The Effects of Volunteerism on Self-Deception and Locus of Control

Citation data:

Voluntas, ISSN: 0957-8765, Vol: 29, Issue: 1, Page: 83-92

Publication Year:
2018
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Repository URL:
https://digitalcommons.stmarys-ca.edu/school-economics-business-faculty-works/393; https://link.springer.com/article/10.1007%2Fs11266-017-9857-x
DOI:
10.1007/s11266-017-9857-x
Author(s):
Naman Desai; Sharvari Dalal; Saurabh Rawal
Publisher(s):
Springer Nature; Saint Mary's Digital Commons
Tags:
Business, Management and Accounting; Social Sciences; Volunteerism; Social impact; Corruption; Locus of control; Self-deception; Accounting; Business; Economics
article description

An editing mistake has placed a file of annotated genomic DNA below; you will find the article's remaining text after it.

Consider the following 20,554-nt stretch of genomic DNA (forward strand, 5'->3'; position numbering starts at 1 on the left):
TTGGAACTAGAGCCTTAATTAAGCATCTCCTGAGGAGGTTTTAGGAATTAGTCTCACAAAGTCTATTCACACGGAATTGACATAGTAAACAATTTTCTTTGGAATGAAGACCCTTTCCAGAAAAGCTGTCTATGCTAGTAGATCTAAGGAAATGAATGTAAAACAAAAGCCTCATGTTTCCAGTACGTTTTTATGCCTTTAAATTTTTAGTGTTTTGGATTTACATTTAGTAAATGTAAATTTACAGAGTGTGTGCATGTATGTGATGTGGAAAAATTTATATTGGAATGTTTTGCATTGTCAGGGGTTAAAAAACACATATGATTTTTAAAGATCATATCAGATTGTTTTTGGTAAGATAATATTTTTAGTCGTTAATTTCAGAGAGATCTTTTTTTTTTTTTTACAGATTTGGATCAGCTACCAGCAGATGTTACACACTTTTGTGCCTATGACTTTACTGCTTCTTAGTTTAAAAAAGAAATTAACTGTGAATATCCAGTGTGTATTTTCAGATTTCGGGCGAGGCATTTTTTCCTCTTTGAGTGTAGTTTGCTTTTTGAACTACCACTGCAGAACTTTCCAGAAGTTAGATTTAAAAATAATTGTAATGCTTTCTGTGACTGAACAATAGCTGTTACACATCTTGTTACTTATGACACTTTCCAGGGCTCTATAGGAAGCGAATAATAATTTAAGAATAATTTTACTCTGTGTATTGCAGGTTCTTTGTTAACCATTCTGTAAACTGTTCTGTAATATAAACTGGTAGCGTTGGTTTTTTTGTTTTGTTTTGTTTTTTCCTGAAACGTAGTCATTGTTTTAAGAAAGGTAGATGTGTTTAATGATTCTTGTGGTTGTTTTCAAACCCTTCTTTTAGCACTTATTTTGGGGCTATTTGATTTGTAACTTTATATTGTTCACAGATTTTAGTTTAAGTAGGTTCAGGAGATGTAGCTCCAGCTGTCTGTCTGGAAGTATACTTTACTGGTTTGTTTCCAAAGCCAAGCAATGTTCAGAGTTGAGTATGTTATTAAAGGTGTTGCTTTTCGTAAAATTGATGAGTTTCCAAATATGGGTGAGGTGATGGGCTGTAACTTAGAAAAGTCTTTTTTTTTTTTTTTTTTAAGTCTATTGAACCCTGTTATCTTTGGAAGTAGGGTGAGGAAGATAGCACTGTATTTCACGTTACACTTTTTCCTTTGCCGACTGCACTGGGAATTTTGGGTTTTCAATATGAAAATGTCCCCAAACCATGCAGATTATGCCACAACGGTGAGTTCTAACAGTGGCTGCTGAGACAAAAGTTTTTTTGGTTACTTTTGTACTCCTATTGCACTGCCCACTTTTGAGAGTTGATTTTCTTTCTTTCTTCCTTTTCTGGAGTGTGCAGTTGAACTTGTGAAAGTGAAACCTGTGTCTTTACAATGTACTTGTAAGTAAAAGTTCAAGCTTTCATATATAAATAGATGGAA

This study examines whether volunteering for not-for-profit Organizations (NPOs) which are involved in providing social welfare services and which actively promote sociobehavioral factors like social responsibility, leadership, and self-confidence among its volunteers, reduces an individual’s likelihood of engaging in corrupt practices. We identify two psychological traits: propensity to rationalize (as evidenced by self-deception) and an external locus of control (as compared to an internal LOC) that facilitate unethical behavior. With the help of volunteers from two NPOs, we investigate whether engaging in social welfare activities organized by such NPOs would create awareness about the adverse consequences of corruption faced by large segments of the society, which in turn would make it difficult to rationalize unethical and corrupt acts. Additionally, most NPOs actively strive to develop self-confidence and leadership skills among its volunteers. Prior literature indicates that individuals possessing such qualities are more likely to have an internal LOC and also that individuals possessing an internal LOC are less likely to act in a corrupt manner. The overall results indicate that greater experience with such NPOs leads to a significant reduction in propensity to rationalize and leads to a higher likelihood of having an internal LOC.